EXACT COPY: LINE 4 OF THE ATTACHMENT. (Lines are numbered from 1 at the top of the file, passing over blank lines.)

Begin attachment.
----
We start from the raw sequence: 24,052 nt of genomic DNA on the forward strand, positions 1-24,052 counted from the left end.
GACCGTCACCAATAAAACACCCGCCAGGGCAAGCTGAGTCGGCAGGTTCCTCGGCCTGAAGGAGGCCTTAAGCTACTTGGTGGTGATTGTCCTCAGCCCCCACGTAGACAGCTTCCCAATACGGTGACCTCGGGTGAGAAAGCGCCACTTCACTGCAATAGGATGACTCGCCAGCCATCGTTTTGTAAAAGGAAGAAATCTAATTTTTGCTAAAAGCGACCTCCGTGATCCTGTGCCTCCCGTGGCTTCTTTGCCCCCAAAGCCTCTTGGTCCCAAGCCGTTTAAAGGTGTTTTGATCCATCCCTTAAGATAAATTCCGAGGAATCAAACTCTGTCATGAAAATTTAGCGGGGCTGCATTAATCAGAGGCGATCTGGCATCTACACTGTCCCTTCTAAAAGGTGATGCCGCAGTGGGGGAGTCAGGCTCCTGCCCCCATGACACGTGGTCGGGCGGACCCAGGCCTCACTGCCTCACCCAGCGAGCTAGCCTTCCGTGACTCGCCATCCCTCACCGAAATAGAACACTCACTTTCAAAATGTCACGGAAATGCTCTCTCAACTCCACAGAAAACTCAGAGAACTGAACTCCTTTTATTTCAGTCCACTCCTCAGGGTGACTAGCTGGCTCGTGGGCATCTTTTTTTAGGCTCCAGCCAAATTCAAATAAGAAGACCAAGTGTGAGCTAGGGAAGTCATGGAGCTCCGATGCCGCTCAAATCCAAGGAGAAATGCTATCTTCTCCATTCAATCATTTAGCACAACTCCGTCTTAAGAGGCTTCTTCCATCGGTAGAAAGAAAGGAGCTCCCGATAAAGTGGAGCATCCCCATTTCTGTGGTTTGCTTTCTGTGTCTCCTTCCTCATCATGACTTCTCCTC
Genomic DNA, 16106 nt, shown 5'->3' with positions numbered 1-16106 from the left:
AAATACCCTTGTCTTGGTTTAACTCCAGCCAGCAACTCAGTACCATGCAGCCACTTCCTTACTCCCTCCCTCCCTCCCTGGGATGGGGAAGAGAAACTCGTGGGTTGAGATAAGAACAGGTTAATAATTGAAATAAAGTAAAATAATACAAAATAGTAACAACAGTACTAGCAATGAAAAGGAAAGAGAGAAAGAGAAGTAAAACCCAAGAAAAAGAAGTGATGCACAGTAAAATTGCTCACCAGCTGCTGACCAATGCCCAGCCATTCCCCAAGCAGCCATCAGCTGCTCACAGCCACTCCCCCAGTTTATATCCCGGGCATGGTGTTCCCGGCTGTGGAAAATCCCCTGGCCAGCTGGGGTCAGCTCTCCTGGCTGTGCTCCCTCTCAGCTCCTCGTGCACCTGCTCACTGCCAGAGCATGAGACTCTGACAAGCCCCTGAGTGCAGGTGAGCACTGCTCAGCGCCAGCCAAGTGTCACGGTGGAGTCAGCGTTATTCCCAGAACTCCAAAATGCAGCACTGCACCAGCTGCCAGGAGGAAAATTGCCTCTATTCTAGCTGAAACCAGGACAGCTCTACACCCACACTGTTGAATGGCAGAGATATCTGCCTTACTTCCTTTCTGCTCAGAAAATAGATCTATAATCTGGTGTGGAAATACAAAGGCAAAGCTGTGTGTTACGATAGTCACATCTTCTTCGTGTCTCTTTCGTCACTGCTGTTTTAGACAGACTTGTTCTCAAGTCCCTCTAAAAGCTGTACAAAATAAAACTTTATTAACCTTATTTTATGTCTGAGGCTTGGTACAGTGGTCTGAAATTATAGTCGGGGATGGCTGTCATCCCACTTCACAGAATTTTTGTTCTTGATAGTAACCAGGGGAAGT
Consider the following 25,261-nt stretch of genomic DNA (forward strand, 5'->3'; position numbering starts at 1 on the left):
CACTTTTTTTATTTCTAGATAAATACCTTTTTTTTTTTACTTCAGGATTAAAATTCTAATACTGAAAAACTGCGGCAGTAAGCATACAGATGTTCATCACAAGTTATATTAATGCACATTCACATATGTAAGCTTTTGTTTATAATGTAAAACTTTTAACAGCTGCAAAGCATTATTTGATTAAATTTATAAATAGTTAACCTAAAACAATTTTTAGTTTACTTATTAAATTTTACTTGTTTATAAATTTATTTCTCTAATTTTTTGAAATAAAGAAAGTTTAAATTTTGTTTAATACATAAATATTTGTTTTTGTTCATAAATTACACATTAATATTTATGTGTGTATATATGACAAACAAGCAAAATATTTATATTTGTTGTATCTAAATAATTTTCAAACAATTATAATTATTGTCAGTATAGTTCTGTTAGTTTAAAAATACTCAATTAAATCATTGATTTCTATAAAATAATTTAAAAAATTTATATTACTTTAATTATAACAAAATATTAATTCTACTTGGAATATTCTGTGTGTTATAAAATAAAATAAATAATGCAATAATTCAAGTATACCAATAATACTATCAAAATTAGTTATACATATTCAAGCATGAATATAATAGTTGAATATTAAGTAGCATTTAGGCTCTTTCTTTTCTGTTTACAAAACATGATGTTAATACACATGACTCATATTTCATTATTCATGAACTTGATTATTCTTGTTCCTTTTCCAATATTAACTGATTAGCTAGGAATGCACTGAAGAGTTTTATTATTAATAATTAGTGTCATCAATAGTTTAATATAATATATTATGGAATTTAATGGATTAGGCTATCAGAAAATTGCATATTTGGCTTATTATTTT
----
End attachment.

AAATACCCTTGTCTTGGTTTAACTCCAGCCAGCAACTCAGTACCATGCAGCCACTTCCTTACTCCCTCCCTCCCTCCCTGGGATGGGGAAGAGAAACTCGTGGGTTGAGATAAGAACAGGTTAATAATTGAAATAAAGTAAAATAATACAAAATAGTAACAACAGTACTAGCAATGAAAAGGAAAGAGAGAAAGAGAAGTAAAACCCAAGAAAAAGAAGTGATGCACAGTAAAATTGCTCACCAGCTGCTGACCAATGCCCAGCCATTCCCCAAGCAGCCATCAGCTGCTCACAGCCACTCCCCCAGTTTATATCCCGGGCATGGTGTTCCCGGCTGTGGAAAATCCCCTGGCCAGCTGGGGTCAGCTCTCCTGGCTGTGCTCCCTCTCAGCTCCTCGTGCACCTGCTCACTGCCAGAGCATGAGACTCTGACAAGCCCCTGAGTGCAGGTGAGCACTGCTCAGCGCCAGCCAAGTGTCACGGTGGAGTCAGCGTTATTCCCAGAACTCCAAAATGCAGCACTGCACCAGCTGCCAGGAGGAAAATTGCCTCTATTCTAGCTGAAACCAGGACAGCTCTACACCCACACTGTTGAATGGCAGAGATATCTGCCTTACTTCCTTTCTGCTCAGAAAATAGATCTATAATCTGGTGTGGAAATACAAAGGCAAAGCTGTGTGTTACGATAGTCACATCTTCTTCGTGTCTCTTTCGTCACTGCTGTTTTAGACAGACTTGTTCTCAAGTCCCTCTAAAAGCTGTACAAAATAAAACTTTATTAACCTTATTTTATGTCTGAGGCTTGGTACAGTGGTCTGAAATTATAGTCGGGGATGGCTGTCATCCCACTTCACAGAATTTTTGTTCTTGATAGTAACCAGGGGAAGT